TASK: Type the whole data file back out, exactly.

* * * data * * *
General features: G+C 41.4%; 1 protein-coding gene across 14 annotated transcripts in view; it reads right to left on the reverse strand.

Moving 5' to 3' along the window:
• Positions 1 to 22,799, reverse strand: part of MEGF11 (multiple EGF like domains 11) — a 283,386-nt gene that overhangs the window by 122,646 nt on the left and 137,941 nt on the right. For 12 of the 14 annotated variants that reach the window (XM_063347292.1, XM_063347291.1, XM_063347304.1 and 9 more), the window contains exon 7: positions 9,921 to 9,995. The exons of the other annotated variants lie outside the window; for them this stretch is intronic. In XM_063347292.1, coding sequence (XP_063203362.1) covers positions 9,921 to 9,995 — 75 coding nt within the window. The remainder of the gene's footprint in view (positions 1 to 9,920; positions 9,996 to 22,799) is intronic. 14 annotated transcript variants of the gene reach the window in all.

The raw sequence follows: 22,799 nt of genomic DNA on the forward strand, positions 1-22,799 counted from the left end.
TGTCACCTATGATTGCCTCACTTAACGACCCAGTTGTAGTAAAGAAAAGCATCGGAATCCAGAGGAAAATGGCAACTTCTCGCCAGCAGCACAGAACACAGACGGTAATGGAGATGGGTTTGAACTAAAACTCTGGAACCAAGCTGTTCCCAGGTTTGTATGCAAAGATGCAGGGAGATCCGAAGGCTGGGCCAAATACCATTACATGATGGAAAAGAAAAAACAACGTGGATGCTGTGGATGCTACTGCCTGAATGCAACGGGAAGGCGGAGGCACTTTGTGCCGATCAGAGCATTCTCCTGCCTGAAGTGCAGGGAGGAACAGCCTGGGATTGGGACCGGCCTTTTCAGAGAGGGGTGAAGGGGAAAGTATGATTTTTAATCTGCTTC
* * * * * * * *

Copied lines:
General features: G+C 41.4%; 1 protein-coding gene across 14 annotated transcripts in view; it reads right to left on the reverse strand.

Moving 5' to 3' along the window:
• Positions 1 to 22,799, reverse strand: part of MEGF11 (multiple EGF like domains 11) — a 283,386-nt gene that overhangs the window by 122,646 nt on the left and 137,941 nt on the right. For 12 of the 14 annotated variants that reach the window (XM_063347292.1, XM_063347291.1, XM_063347304.1 and 9 more), the window contains exon 7: positions 9,921 to 9,995. The exons of the other annotated variants lie outside the window; for them this stretch is intronic. In XM_063347292.1, coding sequence (XP_063203362.1) covers positions 9,921 to 9,995 — 75 coding nt within the window. The remainder of the gene's footprint in view (positions 1 to 9,920; positions 9,996 to 22,799) is intronic. 14 annotated transcript variants of the gene reach the window in all.

The raw sequence follows: 22,799 nt of genomic DNA on the forward strand, positions 1-22,799 counted from the left end.
TGTCACCTATGATTGCCTCACTTAACGACCCAGTTGTAGTAAAGAAAAGCATCGGAATCCAGAGGAAAATGGCAACTTCTCGCCAGCAGCACAGAACACAGACGGTAATGGAGATGGGTTTGAACTAAAACTCTGGAACCAAGCTGTTCCCAGGTTTGTATGCAAAGATGCAGGGAGATCCGAAGGCTGGGCCAAATACCATTACATGATGGAAAAGAAAAAACAACGTGGATGCTGTGGATGCTACTGCCTGAATGCAACGGGAAGGCGGAGGCACTTTGTGCCGATCAGAGCATTCTCCTGCCTGAAGTGCAGGGAGGAACAGCCTGGGATTGGGACCGGCCTTTTCAGAGAGGGGTGAAGGGGAAAGTATGATTTTTAATCTGCTTC